Example: height: Even if you acquire a curve for the distribution of height, you still need guiding hypotheses and practical conventions to determine what value for heights (toward the tall or the short) constitutes the transition from normal to abnormal (154-5)

In general: “statistics offer no means for deciding whether a divergence is normal or abnormal” (155)

Now, couldn’t we use the following as a universal convention: normal = the individual whose biometrical value allows one to predict that his lifespan, barring an accident, will be appropriate to the lifespan of his species. However, the same problem emerges: people who die of old age (senescence) have very different life spans – what value do we therefore take: the average, the maximum, etc.? Further, this normality would not exclude other abnormalities: a certain congenital deformity, say, can be compatible with a very long life. (155)

In general:

“if average state of the characteristic studied in the observed group can furnish a substitute for objectivity in the determination of partial normality, the nature of the section about the average remains arbitrary; in any case all objectivity vanishes in the determination of a universal normality.” (155)

For this reason C. asks:

“Is it still more modest or, on the other hand, more ambitious to assert the logical independence of the concepts of norm and average and consequently the definitive impossibility of producing the full equivalent of the anatomical or physiological normal in the form of an objectively calculated average?” (155-6)

In light of this C. tries to summarize the meaning and scope of biometric research in physiology. In general, the physiologist is well aware that, for him, “norm” and “average” are two inseparable concepts. But how should we understand this inseparability?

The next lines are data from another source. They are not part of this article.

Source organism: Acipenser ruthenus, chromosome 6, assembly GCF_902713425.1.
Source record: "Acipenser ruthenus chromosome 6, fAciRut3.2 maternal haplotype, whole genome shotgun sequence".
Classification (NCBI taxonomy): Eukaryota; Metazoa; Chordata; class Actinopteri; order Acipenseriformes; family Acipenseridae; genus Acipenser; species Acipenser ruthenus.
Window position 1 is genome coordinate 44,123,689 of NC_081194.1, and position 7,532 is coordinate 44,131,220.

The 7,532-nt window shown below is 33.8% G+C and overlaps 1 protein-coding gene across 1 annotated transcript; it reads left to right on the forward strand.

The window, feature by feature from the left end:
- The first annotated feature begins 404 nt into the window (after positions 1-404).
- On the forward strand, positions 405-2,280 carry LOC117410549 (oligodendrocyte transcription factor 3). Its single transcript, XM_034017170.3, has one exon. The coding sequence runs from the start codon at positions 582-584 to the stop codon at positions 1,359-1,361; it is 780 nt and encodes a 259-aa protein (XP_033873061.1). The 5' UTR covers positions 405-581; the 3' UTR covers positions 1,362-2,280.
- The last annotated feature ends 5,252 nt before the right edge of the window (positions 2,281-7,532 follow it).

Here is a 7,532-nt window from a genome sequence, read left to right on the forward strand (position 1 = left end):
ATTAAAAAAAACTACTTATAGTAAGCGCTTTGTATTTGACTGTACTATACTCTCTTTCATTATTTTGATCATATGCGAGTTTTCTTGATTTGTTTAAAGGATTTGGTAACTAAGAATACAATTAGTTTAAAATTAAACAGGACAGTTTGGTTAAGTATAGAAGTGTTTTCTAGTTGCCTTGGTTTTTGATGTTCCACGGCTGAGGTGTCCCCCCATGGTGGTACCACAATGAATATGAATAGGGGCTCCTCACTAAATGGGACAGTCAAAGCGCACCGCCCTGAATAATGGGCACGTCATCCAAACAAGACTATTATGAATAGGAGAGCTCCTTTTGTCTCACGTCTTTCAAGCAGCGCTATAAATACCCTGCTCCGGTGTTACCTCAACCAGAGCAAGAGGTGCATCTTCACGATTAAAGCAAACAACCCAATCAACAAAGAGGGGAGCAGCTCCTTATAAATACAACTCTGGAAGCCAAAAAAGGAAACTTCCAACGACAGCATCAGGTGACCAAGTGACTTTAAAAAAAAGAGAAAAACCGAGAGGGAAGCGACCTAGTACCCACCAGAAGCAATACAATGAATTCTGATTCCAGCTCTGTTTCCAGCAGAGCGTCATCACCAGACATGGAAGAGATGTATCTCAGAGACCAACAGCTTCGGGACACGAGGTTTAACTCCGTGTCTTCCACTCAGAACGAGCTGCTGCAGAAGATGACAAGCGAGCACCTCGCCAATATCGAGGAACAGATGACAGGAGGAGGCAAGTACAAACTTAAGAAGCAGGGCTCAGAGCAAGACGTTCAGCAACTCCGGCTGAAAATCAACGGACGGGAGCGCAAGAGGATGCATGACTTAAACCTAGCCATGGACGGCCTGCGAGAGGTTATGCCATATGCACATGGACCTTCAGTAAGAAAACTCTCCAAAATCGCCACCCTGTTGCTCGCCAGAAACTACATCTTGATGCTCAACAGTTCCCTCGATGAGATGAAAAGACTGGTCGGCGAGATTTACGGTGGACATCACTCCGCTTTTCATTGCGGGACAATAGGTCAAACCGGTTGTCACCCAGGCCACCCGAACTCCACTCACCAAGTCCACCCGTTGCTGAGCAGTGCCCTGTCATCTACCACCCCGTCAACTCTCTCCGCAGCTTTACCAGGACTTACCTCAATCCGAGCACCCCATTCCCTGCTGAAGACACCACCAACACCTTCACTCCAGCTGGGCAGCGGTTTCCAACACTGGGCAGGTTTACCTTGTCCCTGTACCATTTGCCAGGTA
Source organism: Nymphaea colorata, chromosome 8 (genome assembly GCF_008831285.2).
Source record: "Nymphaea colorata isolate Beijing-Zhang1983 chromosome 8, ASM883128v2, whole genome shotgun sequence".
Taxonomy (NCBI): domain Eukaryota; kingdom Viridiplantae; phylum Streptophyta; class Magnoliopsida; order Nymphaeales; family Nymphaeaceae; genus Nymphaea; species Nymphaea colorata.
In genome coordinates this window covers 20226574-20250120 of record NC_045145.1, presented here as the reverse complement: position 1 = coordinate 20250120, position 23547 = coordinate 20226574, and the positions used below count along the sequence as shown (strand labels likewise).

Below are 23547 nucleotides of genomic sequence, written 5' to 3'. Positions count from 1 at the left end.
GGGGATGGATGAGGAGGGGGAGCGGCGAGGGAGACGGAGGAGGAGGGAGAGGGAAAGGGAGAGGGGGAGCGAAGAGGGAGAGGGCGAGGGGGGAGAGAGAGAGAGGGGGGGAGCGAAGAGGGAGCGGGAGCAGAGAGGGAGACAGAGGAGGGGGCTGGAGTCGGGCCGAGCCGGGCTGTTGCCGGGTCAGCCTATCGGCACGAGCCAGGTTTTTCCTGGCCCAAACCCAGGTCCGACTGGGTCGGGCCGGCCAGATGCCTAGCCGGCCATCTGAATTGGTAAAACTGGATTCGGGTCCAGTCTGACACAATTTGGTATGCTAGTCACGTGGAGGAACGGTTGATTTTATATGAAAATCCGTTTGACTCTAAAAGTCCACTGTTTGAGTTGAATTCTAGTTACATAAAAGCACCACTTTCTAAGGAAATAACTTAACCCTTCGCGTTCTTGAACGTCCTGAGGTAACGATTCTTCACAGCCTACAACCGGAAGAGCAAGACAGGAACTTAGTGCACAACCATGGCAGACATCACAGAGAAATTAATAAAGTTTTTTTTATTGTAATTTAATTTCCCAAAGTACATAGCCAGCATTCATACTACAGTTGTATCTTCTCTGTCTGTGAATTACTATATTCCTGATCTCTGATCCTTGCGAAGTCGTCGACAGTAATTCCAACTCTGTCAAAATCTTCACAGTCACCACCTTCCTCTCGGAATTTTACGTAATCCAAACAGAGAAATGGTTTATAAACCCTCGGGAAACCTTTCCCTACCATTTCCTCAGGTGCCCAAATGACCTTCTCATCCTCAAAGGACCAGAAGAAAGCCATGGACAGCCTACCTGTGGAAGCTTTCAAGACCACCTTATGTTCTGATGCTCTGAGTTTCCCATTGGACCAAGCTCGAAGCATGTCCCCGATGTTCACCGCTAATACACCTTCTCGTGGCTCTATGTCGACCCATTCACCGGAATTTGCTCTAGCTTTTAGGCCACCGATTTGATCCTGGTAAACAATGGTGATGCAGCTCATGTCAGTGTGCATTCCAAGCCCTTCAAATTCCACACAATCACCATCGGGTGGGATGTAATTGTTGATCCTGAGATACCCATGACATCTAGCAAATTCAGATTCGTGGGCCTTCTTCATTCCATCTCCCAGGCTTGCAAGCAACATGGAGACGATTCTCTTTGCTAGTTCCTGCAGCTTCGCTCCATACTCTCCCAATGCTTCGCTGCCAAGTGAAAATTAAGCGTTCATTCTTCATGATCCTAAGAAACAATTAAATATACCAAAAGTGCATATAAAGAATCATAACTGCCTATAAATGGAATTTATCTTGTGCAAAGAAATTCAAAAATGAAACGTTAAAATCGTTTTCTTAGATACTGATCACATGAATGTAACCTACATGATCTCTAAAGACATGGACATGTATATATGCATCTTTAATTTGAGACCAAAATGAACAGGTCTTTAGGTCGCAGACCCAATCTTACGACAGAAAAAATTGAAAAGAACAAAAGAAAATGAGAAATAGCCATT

(a) Average → norm: The usual way is to try to subsume norm under average, since the latter seems to be directly capable of objective definition. However, the difficulties in this approach are, as we have seen, insurmountable.

(b) Norm → average: C. proposes a different approach, i.e., that we should subordinate average to the norm (and not vice versa) (156).

At this point, C. undertakes a brief survey of the development of the biometric approach.

(a) Adolphe Quetelet: Quetelet performed systematic studies on human height, establishing that individual variations (fluctuations) in height can be expressed in terms of laws of chance (calculation of probabilities) (156). For him, this had profound metaphysical implications, as it seemed to him to be an indication that there exists “a type or module” for the human race “whose different proportions could be easily determined”. Thus, from any large number of men whose height varies between determined limits, those who come closest to the average height are the most numerous, those who diverge from it the most are the least numerous. Quetelet called this human type the “average man” (157). Note that the typical average is completely different from the arithmetical average: if we decide to measure the height of several houses we may get an average height (= arithmetical average), but such that no house can be found whose own height approaches the average (the average, in this case, is a mere statistical mean). In human beings, this is not the case: there is such an entity as an “average man”, and for this reason, Quetelet argued, the existence of a (typical) averageimplies the existence of a regularity, which needs to be interpreted in an explicitly ontological sense (form him it was a sign that man is subject to divine laws) (157-8).

Quetelet’s conception is most interesting because of its identification of “true average” on the one hand and “statistical frequency” and “norm” on the other. In general, what needs to be pointed out here, is (1) that Quetelet distinguishes two kinds of averages, i.e. (i) arithmetical average (median) and true (typical) average, and (2) that instead of presenting the average as the empirical foundation of the norm he explicitly presents an ontological regularity which expresses itself in the average (158).